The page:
And the bootleg paint is getting really ropey here – the clip is just a suggestion, the red band at the top of the skirt is inconsistent and too thin, and the grey skirt tips are dabbed on. We’ve also got some stray red paint on the bootleg’s body, just above the skirt clip.
The hands are at different angles here, but they can be rotated as they’re pegged in.
Close-up of the skirt:
The skirt paint colours are different – the bootleg is a bit of a darker, blacker colour. The bootleg sculpt is also not as sharp, resulting in less wrinkles. We’ve also got some grey paint slop from the skirt edge.
Looking at the tips on the skirt, we can see some mould marks on the edges of the bootleg that aren’t present on the official.
The bootleg’s skirt edge paint is bad here, but the panties aren’t too badly painted though she does a little mutant towards the front due to the panty paint not reaching to the edges. We also have this massive line on my bootleg’s arse – probably not a feature of all copies of the bootlegs, but shows how inconsistent they can be. We’ve also got some yellow spatter near the bootleg’s panties for some reason… quite unpleasant to look at.
The finish on the bootleg does spoil the look – makes it look greasy instead of clean. The red paint bands on the square parts is also lacking on the bootleg – not enough paint and not as vivid of a red.
The bootleg’s arm is also angled slightly differently.
Top of the arm:
This hand doesn’t match the bootleg’s arm well in terms of colour – looks like a different blue.
Again, the finish really doesn’t help on the bootleg. The shading is a bit off, but close enough to be passable.
Top of the left leg:
Sloppy. Yeah, that bootleg is definitely suffering from paint issues here, especially the horizontal band on the boot. The boot’s edge and main part have a bigger gap on the bootleg.
Outside of the left leg:
The person painting this bootleg didn’t have the steadiest of hands, and we have some quite waggly linework going on, and some of the paint dripped before it dried.
Looking at the boot material itself, we have the same lacklustre finish on the boots too.
Knee support for the left leg:
Yep, both admirably doing their duty. The official one looks nicer to me as the bluey hue matches the base better and the transparency makes it less of an eyesore.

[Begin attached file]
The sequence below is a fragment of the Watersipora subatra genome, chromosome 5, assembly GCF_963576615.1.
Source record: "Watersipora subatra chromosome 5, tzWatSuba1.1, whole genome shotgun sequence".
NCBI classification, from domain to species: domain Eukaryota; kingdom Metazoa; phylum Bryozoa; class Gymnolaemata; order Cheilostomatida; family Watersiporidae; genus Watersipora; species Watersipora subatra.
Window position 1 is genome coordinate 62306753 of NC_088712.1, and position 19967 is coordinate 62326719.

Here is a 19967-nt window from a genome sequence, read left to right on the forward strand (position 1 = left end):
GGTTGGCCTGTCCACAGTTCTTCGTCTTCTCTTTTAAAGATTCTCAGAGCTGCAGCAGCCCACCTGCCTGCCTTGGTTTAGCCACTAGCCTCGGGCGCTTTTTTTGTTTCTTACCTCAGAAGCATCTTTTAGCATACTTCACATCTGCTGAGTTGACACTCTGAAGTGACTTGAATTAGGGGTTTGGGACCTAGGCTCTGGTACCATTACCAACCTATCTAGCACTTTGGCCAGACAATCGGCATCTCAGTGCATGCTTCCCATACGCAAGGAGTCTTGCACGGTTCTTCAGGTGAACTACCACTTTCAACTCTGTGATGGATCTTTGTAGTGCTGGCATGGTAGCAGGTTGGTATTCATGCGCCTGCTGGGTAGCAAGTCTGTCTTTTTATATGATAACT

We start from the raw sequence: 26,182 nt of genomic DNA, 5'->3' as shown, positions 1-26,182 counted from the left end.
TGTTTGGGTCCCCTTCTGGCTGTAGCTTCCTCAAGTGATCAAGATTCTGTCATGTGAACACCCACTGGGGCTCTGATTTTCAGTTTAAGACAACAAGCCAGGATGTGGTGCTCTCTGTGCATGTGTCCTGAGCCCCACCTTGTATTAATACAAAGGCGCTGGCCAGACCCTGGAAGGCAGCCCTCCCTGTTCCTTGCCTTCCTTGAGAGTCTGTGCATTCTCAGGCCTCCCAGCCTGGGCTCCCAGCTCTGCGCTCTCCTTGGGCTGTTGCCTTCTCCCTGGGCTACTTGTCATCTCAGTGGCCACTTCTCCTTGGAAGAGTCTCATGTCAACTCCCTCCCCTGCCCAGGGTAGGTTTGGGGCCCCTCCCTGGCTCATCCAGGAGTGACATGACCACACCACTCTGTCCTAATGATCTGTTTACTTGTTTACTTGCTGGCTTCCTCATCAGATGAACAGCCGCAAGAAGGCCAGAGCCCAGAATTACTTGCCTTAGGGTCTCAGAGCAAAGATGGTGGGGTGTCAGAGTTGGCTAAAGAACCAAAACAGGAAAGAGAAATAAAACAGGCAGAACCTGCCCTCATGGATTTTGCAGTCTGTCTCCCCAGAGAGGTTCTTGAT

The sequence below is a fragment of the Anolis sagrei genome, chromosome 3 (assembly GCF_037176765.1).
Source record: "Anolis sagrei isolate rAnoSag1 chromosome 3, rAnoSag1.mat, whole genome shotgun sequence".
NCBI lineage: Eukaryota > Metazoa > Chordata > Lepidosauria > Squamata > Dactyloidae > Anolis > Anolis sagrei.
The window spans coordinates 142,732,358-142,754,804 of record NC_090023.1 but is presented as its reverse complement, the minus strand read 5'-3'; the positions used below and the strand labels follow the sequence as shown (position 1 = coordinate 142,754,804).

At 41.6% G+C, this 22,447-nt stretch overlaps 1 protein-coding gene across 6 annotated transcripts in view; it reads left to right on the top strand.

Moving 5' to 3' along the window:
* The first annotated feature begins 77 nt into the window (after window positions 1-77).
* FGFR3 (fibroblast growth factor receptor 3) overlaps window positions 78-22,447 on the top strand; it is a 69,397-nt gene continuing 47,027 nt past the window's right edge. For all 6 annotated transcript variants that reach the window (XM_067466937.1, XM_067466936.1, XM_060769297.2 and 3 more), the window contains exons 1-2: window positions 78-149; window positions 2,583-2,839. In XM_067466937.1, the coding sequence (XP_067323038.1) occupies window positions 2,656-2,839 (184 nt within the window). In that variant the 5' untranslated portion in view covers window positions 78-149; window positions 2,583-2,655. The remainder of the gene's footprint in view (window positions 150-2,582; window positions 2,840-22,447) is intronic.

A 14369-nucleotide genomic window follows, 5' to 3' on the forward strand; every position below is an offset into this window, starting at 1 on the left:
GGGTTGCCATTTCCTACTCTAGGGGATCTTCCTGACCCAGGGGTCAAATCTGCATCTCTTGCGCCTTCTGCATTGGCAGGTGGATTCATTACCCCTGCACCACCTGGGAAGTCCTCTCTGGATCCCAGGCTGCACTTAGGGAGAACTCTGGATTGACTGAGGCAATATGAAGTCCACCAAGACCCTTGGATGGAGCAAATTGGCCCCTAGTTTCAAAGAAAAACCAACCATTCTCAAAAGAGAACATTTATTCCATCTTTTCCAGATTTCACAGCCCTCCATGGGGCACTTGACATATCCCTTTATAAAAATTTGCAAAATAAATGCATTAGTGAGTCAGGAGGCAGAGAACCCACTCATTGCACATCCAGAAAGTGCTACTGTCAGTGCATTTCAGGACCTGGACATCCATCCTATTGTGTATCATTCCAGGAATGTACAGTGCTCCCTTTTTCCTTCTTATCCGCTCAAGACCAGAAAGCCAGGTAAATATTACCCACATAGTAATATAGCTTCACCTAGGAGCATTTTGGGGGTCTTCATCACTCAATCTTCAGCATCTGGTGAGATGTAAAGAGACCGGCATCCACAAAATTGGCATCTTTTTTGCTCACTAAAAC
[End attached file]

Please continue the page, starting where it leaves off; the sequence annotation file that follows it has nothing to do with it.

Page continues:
We’ve got some red paint spatter on the bootleg’s boot, for good measure.
Outside of the right leg:
Here the difference in finish is the most apparent – definitely getting more shine off of the official. The shading isn’t too bad on the bootleg, though the finer detail paint is such a mess.
Now we’ve looked at Ryuko, time to look at her holding her accessories. For holding the scissor blade, she has the flat hand and for holding the decapitation blade she has a fist hand.
This accessory works fine for both – the bootleg does hold hers at a slightly different way due to the arm angle, but this can be adjusted somewhat as the hand peg can rotate.
As most of the blade is hidden from her main viewing angles, the bootleg’s one looks generally fine.
Closer look at the problem:
The official blade fits in nicely and easily with its three parts, the bootleg one not so much.
With the two narrow areas, it does look like they maybe hoped that would be where she would grip it, but that turned out not to be the case.
The bootleg blade does hold, but it is unstable. Also can’t be used as a replacement blade due to the missing joint.
From this angle, you can see where it looks like they’ve redesigned the middle bit to make it fit the model properly. Wonder if the hands were initially intended to be closer together, with the handhold areas on the bootleg.
Telling the bootleg apart from the official isn’t too hard if you’re aware of what the official looks like. I can definitely see someone not realising they’ve bought a bootleg with this one – the box looks good and the bootleg looks OK from a distance, but close up you can see the paint mess and have potential marks on this one.
For telling these apart, the lack of “Phat!” logos on the box is a big clue, plus the painted pegs. The pale base lacking texture may also give clues she’s not official. Lastly, a close look at the red paintwork will likely reveal the shoddy nature of the production.
What’s most interesting about this bootleg is the decapitation blade – it seems like they may’ve pinched a pre-mass-production mould. This would also fit with the fact the decapitation blade is two pieces in the box, instead of separated into three, which would be the norm if part of it is separated off. With the design of the accessories, it feels like they intended to have her not have closed hands initially, but probably realised the number of issues that would bring with her dropping her blade. Also possibly different arm positions to bring her arms closer together. This is all speculation, I could be entirely wrong, but does feel like there may be something to it.